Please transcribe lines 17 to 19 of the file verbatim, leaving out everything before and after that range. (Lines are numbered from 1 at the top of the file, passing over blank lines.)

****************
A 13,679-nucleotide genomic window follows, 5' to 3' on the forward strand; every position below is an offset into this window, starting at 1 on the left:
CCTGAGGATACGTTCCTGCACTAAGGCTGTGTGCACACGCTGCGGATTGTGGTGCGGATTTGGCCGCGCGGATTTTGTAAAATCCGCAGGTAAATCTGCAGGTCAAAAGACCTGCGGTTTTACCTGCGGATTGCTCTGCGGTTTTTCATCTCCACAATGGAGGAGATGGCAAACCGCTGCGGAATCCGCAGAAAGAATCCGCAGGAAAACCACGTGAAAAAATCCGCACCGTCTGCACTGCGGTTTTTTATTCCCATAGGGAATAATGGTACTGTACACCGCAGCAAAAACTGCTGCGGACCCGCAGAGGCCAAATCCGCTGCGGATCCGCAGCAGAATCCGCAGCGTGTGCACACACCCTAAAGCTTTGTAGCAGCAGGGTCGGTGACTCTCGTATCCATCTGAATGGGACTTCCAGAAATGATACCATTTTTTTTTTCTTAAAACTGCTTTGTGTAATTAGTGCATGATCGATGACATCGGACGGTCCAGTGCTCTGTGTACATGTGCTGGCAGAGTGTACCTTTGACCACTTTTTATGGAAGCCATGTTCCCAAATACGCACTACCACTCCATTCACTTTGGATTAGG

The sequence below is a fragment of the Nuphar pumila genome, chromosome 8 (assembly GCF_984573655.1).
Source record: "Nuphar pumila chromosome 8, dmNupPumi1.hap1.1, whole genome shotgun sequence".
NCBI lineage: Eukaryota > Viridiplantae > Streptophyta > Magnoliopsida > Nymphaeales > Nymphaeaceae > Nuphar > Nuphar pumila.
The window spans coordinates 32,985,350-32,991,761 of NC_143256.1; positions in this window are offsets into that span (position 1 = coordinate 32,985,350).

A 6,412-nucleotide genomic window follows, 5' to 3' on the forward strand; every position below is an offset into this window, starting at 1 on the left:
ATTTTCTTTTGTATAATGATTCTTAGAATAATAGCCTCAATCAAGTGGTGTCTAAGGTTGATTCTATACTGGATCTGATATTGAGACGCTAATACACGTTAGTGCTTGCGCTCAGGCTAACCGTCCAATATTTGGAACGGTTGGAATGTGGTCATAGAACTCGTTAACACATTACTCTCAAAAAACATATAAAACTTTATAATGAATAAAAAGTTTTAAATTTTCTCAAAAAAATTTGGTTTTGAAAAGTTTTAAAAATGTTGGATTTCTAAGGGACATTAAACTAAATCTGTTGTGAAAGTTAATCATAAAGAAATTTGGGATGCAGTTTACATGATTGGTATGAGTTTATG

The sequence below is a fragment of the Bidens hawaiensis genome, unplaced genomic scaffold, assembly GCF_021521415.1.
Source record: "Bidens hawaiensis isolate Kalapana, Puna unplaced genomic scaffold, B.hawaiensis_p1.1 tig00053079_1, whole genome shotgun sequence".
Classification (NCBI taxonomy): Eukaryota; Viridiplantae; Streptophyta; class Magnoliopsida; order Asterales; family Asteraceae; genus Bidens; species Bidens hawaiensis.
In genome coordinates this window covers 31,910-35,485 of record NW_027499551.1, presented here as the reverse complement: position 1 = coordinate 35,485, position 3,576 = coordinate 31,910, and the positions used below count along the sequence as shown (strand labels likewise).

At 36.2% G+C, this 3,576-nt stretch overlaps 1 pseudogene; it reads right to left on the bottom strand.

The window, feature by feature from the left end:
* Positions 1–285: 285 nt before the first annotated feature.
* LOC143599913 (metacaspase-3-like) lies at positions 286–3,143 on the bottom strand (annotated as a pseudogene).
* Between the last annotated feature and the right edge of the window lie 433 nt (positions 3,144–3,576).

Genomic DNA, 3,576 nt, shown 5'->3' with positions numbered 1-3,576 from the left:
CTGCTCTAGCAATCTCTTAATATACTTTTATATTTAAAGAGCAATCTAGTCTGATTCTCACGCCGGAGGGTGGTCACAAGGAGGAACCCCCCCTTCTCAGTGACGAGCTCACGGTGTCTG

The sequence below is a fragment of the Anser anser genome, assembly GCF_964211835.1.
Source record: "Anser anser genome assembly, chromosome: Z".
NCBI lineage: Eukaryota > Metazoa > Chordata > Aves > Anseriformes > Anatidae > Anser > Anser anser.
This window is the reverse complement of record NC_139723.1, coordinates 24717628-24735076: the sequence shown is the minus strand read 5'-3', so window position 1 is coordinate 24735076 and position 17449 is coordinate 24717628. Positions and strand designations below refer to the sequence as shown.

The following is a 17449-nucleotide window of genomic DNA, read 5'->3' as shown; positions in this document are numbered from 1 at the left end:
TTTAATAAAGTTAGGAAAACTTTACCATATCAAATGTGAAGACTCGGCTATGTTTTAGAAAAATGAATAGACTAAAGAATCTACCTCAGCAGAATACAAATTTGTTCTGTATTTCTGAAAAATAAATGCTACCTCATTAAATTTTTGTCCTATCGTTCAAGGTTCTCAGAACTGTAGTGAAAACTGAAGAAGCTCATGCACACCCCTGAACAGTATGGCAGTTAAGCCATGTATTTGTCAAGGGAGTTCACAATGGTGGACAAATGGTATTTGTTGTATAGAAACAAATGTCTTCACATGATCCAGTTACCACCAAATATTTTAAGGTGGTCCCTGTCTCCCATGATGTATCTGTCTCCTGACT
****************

* Between the last annotated feature and the right edge of the window lie 433 nt (positions 3,144–3,576).

Genomic DNA, 3,576 nt, shown 5'->3' with positions numbered 1-3,576 from the left:
CTGCTCTAGCAATCTCTTAATATACTTTTATATTTAAAGAGCAATCTAGTCTGATTCTCACGCCGGAGGGTGGTCACAAGGAGGAACCCCCCCTTCTCAGTGACGAGCTCACGGTGTCTG